| 9:15 pm on Oct 25, 2009 (gmt 0)|
|users can't connect the dots. |
Indeed. Just the other day, I was explaining to someone how Google has all these various pieces working together.
I even used that exact phrase "connect the dots"
But it's like discussing politics.
You'd think I had called their mothers an unflattering name from the reaction I got from those listening to the conversation.
Especially considering the people most likely to use this service... 16-25 year old who don't have a care in the world.
Why WOULD they "connect the dots"?
The world's their oyster.
Unfortunately, the people i was having the conversation with were all over 35. (and supposedly "well-informed")
Sooo.... what does that tell ya?
| 10:20 pm on Oct 26, 2009 (gmt 0)|
It is live now, at [google.com...]
| 3:08 am on Oct 27, 2009 (gmt 0)|
I have the same feeling as Receptional. Google can work out my social circle by crawling existing sites, but the difference here is that I will be nominating specific sites instead of having a number of not-really-my-friends in those lists.
My Twitter follow list suffices as my list of people who say things of interest to me.
| 12:57 pm on Oct 27, 2009 (gmt 0)|
There are a number of issues here.
Firstly, the concept is a good one if it's used in a business sense. Social Business could be a winner.
From a personal perspective, as Tedster, Receptional and others have stated, it's a worrying trend. It used to be you'd only need a Google Account. Now you need a Google Profile, too. Assuming a person goes for this, which i'm sure they will, all those posts made on social sites are now going to be linked and easily found.
It raises more questions about information collation and control within an organisation. Furthermore, what controls are in place to secure this?
I really think this is all becoming a step too far along a rocky road, and we should all be concerned, not just about this, but where privacy and security is headed.
| 7:03 pm on Oct 27, 2009 (gmt 0)|
As whitenight points out, young people might be particularly vulnerable, and many older folks are unaware as well. There was a recent discussion on NPR about privacy which reported that people are much more likely to reveal personal information on "friendly" type sites. Look at the pages of some of the kids you know to see how true this is.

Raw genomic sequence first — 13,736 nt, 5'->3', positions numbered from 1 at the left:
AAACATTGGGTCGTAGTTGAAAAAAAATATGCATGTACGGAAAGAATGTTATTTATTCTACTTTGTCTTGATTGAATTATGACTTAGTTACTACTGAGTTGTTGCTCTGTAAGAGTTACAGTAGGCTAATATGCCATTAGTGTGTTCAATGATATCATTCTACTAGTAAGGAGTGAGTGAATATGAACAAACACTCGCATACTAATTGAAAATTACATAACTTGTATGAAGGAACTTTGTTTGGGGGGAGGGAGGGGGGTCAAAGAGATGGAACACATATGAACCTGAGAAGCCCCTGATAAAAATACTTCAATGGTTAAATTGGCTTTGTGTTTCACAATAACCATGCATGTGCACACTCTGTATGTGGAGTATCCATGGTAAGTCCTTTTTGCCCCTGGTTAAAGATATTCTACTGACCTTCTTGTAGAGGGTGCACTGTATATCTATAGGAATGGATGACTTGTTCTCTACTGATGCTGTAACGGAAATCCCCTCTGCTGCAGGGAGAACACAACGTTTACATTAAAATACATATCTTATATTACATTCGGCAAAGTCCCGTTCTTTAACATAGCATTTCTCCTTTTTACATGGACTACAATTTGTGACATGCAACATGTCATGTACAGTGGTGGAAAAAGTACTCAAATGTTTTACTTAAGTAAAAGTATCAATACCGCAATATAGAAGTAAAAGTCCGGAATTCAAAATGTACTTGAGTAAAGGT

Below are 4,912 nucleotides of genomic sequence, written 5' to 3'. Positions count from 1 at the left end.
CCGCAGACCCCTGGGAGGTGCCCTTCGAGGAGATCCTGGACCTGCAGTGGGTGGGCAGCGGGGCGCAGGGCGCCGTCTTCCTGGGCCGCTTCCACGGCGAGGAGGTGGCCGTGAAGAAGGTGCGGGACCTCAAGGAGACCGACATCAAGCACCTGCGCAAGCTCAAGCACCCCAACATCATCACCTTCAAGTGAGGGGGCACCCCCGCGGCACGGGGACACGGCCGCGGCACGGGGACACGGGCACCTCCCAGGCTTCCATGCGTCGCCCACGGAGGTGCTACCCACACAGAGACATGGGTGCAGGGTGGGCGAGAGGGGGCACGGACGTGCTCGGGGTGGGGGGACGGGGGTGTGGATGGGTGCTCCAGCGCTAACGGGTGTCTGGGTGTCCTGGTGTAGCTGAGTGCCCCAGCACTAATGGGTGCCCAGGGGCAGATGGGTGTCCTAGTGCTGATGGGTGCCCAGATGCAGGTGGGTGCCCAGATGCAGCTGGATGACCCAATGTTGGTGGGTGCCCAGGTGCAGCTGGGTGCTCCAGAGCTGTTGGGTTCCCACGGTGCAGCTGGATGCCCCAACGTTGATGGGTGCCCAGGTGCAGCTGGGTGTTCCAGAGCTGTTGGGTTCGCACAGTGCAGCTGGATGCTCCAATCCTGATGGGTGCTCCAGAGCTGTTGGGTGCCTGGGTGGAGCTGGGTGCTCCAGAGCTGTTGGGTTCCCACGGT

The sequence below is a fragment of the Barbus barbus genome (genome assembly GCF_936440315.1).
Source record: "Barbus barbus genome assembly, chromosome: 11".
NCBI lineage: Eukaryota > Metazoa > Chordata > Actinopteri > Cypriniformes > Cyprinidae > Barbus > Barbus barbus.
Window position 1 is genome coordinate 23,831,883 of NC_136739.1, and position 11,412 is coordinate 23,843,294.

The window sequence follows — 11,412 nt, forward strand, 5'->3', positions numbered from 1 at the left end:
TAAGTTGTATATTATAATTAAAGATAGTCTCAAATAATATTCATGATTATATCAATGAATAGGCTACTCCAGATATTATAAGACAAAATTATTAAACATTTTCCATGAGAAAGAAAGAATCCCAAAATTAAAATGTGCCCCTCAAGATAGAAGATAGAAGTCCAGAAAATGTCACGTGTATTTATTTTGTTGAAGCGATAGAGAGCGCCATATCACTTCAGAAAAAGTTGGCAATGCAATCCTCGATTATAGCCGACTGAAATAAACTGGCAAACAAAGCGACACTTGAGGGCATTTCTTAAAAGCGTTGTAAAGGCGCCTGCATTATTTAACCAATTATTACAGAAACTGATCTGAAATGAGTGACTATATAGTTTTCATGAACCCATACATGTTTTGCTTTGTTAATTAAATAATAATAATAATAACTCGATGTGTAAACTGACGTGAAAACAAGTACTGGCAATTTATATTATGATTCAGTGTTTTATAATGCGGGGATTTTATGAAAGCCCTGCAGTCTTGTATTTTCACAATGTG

Some years back, AOL released a lot of "anonymous" search information for hundreds of thousands of users...
AOL "Angry & Upset" After Releasing Search Data
It was surprisingly easy, it turned out, to identify searchers even with this so-called anonymous information.
Information collecting has come a long way since then. The triangulation that social networking search will permit is more than a little bit frightening. It's interesting to see by the ads how much Facebook is beginning to know about you just by who your friends and groups are.
With "Social Search", attitudes about politics, personal attititudes, business relationships... information that's out there and freely given... would now be collated with "private" search data, data-mined for whatever (and eventually available to whom?). And Google's likely to be much better at extracting information than Facebook is.
| 10:53 pm on Oct 27, 2009 (gmt 0)|
In this regard, for a website operator to do what Google would like to "connect the social dots" would seem to be equivalent to painting a big red bullseye on my naked back while I run sockless with greased feet. No thanks I think.
| 10:58 pm on Oct 27, 2009 (gmt 0)|
Haven't gotten a google profile. Now, more reasons not to.